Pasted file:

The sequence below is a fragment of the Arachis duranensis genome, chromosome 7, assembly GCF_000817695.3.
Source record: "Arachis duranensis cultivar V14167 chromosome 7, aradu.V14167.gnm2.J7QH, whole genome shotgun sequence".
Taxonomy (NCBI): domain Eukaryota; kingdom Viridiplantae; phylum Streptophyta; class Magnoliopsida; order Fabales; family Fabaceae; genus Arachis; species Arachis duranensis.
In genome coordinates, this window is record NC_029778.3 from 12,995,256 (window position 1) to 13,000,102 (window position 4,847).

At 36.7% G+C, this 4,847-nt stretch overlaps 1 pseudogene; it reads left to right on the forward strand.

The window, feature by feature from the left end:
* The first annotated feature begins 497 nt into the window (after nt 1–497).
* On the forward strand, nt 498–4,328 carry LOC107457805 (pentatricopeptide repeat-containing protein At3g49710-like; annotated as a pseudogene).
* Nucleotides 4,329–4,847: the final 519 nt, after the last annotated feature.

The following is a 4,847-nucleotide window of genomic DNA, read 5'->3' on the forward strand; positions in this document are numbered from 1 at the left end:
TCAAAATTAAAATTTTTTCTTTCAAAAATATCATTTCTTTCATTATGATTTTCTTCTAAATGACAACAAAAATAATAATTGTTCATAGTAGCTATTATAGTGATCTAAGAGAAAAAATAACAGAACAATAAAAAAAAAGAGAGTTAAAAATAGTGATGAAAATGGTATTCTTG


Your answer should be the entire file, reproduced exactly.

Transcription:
The sequence below is a fragment of the Arachis duranensis genome, chromosome 7, assembly GCF_000817695.3.
Source record: "Arachis duranensis cultivar V14167 chromosome 7, aradu.V14167.gnm2.J7QH, whole genome shotgun sequence".
Taxonomy (NCBI): domain Eukaryota; kingdom Viridiplantae; phylum Streptophyta; class Magnoliopsida; order Fabales; family Fabaceae; genus Arachis; species Arachis duranensis.
In genome coordinates, this window is record NC_029778.3 from 12,995,256 (window position 1) to 13,000,102 (window position 4,847).

At 36.7% G+C, this 4,847-nt stretch overlaps 1 pseudogene; it reads left to right on the forward strand.

The window, feature by feature from the left end:
* The first annotated feature begins 497 nt into the window (after nt 1–497).
* On the forward strand, nt 498–4,328 carry LOC107457805 (pentatricopeptide repeat-containing protein At3g49710-like; annotated as a pseudogene).
* Nucleotides 4,329–4,847: the final 519 nt, after the last annotated feature.

The following is a 4,847-nucleotide window of genomic DNA, read 5'->3' on the forward strand; positions in this document are numbered from 1 at the left end:
TCAAAATTAAAATTTTTTCTTTCAAAAATATCATTTCTTTCATTATGATTTTCTTCTAAATGACAACAAAAATAATAATTGTTCATAGTAGCTATTATAGTGATCTAAGAGAAAAAATAACAGAACAATAAAAAAAAAGAGAGTTAAAAATAGTGATGAAAATGGTATTCTTG